Though she was a woman in mourning, though she was a woman who returned to her hometown telling all her friends she’d only answer to her own self-appointed nickname: “Bitter,” though she was a brokenhearted widow and grieving mother whose life almost certainly did not go the way she had dreamt, and likely not the way she probably thought she deserved— Naomi navigated her pain in a way that did not allow her to turn inward. Rather, she served someone outside of herself. “Mara” rejected the bankruptcy of bitterness. And in a beautiful twist of grace-saturated fate, she became all the richer for it.

Naomi and Simon’s stories serve us with colored narratives, informing us the fruit of either path we can take in response to pain: lean on Jesus and trust Him in the dark, satisfied in Him and content with how and when He vindicates you (Naomi), or attempt to bypass a relationship with Him on the whole and try to buy power born out of intimacy from someone else instead. Scripture is not unclear: Naomi’s life, though painful and complicated, was navigated in a healthy manner. Simon’s was not—and we don’t know if he had sight to see the mercy granted to him in Peter’s rebuke. Are we able to see what Peter saw and help our brothers and sisters uproot the toxic seeds and weeds of bitterness?

“Every good and perfect gift comes down from the Father of lights,” the “Father of glory,” in Whom there is no shadow of turning; no deviance, no perversion, no confusion, no double-handed slight.[18] He has called, washed, sanctified, justified, and adopted us in Christ so that He can show us the almost-impossible-to-believe “riches of His kindness” for all the ages to come.[19] (That’s ‘ages,’ plural.) We can choose today to anchor our deepest convictions in the bankruptcy of bitterness and erroneous entitlement, or we can go deep in the abundance given to us in Jesus, knowing God is the Good News and everything else is a bonus. Let’s choose wisely.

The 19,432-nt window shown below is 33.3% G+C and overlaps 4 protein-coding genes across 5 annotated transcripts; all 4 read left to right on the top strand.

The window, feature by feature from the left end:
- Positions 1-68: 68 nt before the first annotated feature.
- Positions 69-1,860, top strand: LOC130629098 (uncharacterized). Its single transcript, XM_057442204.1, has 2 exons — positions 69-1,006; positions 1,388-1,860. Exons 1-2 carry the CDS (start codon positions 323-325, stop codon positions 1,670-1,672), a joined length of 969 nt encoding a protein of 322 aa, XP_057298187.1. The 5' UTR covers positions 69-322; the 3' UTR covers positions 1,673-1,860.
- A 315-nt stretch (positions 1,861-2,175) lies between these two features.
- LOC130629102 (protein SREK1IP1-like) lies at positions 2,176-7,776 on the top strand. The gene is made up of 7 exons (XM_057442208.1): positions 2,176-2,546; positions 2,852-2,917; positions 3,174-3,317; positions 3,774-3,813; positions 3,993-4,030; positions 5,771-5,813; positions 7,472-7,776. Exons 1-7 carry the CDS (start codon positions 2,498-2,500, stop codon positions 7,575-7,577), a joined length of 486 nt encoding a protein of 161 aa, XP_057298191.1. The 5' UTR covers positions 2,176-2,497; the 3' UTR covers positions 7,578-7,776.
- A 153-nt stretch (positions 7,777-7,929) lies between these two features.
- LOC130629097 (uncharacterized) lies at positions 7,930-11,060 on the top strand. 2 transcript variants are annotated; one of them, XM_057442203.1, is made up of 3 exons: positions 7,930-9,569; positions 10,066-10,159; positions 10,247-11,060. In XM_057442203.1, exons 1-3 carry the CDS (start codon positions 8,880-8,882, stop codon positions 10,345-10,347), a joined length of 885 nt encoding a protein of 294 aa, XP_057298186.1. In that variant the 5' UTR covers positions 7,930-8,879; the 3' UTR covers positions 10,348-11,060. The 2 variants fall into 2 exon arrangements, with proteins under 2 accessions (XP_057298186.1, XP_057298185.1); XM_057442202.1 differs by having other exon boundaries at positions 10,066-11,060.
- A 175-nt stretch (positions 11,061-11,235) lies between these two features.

Stephanie Quick is a writer and producer serving with Frontier Alliance International in the Middle East. You can watch her films for free, read her books, and sign up to receive her ministry updates. Follow her on Twitter, Instagram, and browse the Covenant and Controversy film series and resource library.


 

[1]  Acts 1:8
[2]  Galatians 4:1-5; Hebrews 8:5
[3]  Acts 8:6
[4]  Colossians 3:9
[5]  Psalm 139:23-24
[6]  Acts 8:23
[7]  Luke 6:45
[8]  Psalm 73:22; Matthew 7:6
[9]  James 3:14-16
[10] Matthew 15:18-19; 1 Corinthians 3:3; 6:9-10; Galatians 5:19-21; Ephesians 5:3-4; Colossians 3:5
[11] 1 Samuel 18:6-9
[12] Philippians 2:1-11
[13] Matthew 11:29-30
[14] Proverbs 4:23; 14:10; Ephesians 4:31
[15] Ruth 1:8-9
[16] Ruth 2:19-3:5
[17] Ruth 4:13-17
[18] Ephesians 1:16; James 1:17
[19] Romans 8:29-30; Ephesians 2:4-7